He was born in Vienna shortly after his sister Archduchess Maria Anna had died at four years of age, followed by a stillborn brother. His elder siblings included Emperor Franz Joseph, Emperor Maximilian I of Mexico and Archduke Karl Ludwig.
During the Revolutions of 1848 and the Vienna Uprising, pampered "Luziwuzi" with his royal family had to flee the Austrian capital, at first to Innsbruck, later to Olomouc. Ludwig Viktor pursued the usual military career and was appointed General of the Infantry, but had no intentions to interfere in politics. He rejected his brother Maximilian's ambitions in the Second Mexican Empire and especially plans to marry him to Princess Imperial Isabel, daughter of Emperor Pedro II of Brazil. Instead he concentrated on building up his own art collection and had a city palace erected on Schwarzenbergplatz in Vienna according to plans designed by Heinrich von Ferstel, where he hosted homophile soirées.
Ludwig Viktor retired to Klessheim Palace near Salzburg where he became known as a philanthropist and patron of the arts. He died in 1919, at the age of 76, and is buried at the Siezenheim cemetery.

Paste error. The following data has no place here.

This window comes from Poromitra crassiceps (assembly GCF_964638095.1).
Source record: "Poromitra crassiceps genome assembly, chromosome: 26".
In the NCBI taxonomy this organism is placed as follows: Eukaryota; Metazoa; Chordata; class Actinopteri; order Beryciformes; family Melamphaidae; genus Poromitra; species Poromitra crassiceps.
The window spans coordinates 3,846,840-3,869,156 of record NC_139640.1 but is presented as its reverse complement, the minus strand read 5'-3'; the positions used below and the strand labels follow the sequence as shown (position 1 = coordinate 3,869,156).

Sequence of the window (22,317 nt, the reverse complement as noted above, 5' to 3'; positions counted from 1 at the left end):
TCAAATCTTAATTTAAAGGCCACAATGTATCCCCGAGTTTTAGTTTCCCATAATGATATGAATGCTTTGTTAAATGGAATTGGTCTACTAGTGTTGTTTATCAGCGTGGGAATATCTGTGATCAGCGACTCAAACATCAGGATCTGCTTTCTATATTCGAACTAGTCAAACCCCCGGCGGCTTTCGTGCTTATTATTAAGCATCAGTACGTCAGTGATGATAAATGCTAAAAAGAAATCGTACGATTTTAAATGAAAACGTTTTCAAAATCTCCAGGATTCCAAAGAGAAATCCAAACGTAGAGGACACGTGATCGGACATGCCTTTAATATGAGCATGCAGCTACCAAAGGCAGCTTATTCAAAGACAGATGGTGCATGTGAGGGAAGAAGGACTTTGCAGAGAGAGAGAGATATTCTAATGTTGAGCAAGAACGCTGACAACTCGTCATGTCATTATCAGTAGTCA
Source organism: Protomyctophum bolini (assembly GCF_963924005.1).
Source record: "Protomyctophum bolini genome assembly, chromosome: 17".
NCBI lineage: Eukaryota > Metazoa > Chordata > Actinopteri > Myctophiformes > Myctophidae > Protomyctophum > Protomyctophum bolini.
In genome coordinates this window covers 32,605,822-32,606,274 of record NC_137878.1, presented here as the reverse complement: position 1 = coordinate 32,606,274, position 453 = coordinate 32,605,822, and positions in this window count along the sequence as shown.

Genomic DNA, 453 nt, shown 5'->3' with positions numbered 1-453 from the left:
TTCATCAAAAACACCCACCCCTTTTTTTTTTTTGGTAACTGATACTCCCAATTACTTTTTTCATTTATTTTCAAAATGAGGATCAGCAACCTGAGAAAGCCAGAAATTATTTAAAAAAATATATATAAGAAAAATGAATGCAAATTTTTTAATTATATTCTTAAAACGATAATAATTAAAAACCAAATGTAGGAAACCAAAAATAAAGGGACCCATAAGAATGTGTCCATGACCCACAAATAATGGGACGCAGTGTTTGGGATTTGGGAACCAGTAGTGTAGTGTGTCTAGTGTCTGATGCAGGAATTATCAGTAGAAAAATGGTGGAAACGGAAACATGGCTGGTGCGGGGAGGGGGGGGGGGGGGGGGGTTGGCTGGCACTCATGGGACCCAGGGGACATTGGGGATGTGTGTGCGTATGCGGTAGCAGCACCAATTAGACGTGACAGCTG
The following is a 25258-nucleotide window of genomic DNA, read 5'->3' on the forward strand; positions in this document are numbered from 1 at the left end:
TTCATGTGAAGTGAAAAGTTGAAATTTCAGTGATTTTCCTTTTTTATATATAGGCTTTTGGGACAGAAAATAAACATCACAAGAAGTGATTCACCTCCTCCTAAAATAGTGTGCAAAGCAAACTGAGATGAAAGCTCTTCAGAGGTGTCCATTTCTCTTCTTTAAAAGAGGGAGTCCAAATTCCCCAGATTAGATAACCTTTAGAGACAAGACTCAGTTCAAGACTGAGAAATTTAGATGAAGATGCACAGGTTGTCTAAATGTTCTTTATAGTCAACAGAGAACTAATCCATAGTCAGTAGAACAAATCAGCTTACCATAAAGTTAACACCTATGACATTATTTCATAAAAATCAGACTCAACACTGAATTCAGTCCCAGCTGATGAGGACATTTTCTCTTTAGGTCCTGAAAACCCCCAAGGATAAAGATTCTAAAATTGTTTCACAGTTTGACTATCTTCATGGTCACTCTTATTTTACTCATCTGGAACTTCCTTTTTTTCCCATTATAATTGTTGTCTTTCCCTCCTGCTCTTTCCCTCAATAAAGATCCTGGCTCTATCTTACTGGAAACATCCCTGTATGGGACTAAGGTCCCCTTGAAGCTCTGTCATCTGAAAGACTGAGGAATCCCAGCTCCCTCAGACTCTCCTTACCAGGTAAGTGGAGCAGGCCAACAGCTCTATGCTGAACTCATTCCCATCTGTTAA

@Ludwig Angerer (1827–1879). Franz Joseph, Emperor of Austria, King of Bohemia and Hungary with his brothers: From L to R: Archduke Karl Ludwig, Emperor Franz Joseph (sitting), Archduke Ferdinand Maximilian (later Emperor of Mexico), Archduke Ludwig Viktor, 1863
The Kaiser and his Court: Wilhelm II and the Government of Germany by John C. G. Röhl
Paperback: 288 pages
Publisher: Cambridge University Press (July 13, 1996)
Amazon: The Kaiser and his Court: Wilhelm II and the Government of Germany
Within a couple of decades Kaiser Wilhelm II had led the German Reich into World War and collapse. How did the Kaiser come to have so much power? Using new archival sources, this book analyzes the Kaiser and the nature of his rule. After an original character sketch of the Kaiser, the book then examines the Kaiser's friends and favorites, the neo-absolutist culture of the court and of Berlin society, and the nature of his relationship with the court and with the administrative corps in Prussia and the Reich. A final chapter reveals for the first time the extent of the exiled Kaiser's anti-Semitism.
More LGBT History at my website: www.elisarolle.com/, My Ramblings/Gay Classics
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